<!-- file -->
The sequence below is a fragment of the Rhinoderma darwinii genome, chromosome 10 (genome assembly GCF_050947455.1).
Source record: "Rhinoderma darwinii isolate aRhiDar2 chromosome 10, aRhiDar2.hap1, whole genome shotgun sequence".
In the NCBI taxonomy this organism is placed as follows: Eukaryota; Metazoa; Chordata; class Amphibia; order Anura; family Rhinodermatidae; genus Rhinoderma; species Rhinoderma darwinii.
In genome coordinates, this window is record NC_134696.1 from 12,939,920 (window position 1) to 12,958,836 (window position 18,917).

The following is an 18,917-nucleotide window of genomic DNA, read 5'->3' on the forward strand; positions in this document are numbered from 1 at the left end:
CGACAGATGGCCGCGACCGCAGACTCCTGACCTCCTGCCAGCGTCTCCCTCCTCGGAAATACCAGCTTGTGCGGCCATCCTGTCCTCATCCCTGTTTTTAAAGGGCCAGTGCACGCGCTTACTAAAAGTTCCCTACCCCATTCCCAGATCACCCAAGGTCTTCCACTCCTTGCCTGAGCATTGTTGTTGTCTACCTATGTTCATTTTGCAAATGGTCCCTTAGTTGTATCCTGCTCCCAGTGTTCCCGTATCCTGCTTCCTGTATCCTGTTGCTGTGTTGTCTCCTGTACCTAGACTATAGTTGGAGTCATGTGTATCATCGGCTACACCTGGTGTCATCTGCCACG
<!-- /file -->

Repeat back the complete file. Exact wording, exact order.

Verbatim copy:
The sequence below is a fragment of the Rhinoderma darwinii genome, chromosome 10 (genome assembly GCF_050947455.1).
Source record: "Rhinoderma darwinii isolate aRhiDar2 chromosome 10, aRhiDar2.hap1, whole genome shotgun sequence".
In the NCBI taxonomy this organism is placed as follows: Eukaryota; Metazoa; Chordata; class Amphibia; order Anura; family Rhinodermatidae; genus Rhinoderma; species Rhinoderma darwinii.
In genome coordinates, this window is record NC_134696.1 from 12,939,920 (window position 1) to 12,958,836 (window position 18,917).

The following is an 18,917-nucleotide window of genomic DNA, read 5'->3' on the forward strand; positions in this document are numbered from 1 at the left end:
CGACAGATGGCCGCGACCGCAGACTCCTGACCTCCTGCCAGCGTCTCCCTCCTCGGAAATACCAGCTTGTGCGGCCATCCTGTCCTCATCCCTGTTTTTAAAGGGCCAGTGCACGCGCTTACTAAAAGTTCCCTACCCCATTCCCAGATCACCCAAGGTCTTCCACTCCTTGCCTGAGCATTGTTGTTGTCTACCTATGTTCATTTTGCAAATGGTCCCTTAGTTGTATCCTGCTCCCAGTGTTCCCGTATCCTGCTTCCTGTATCCTGTTGCTGTGTTGTCTCCTGTACCTAGACTATAGTTGGAGTCATGTGTATCATCGGCTACACCTGGTGTCATCTGCCACG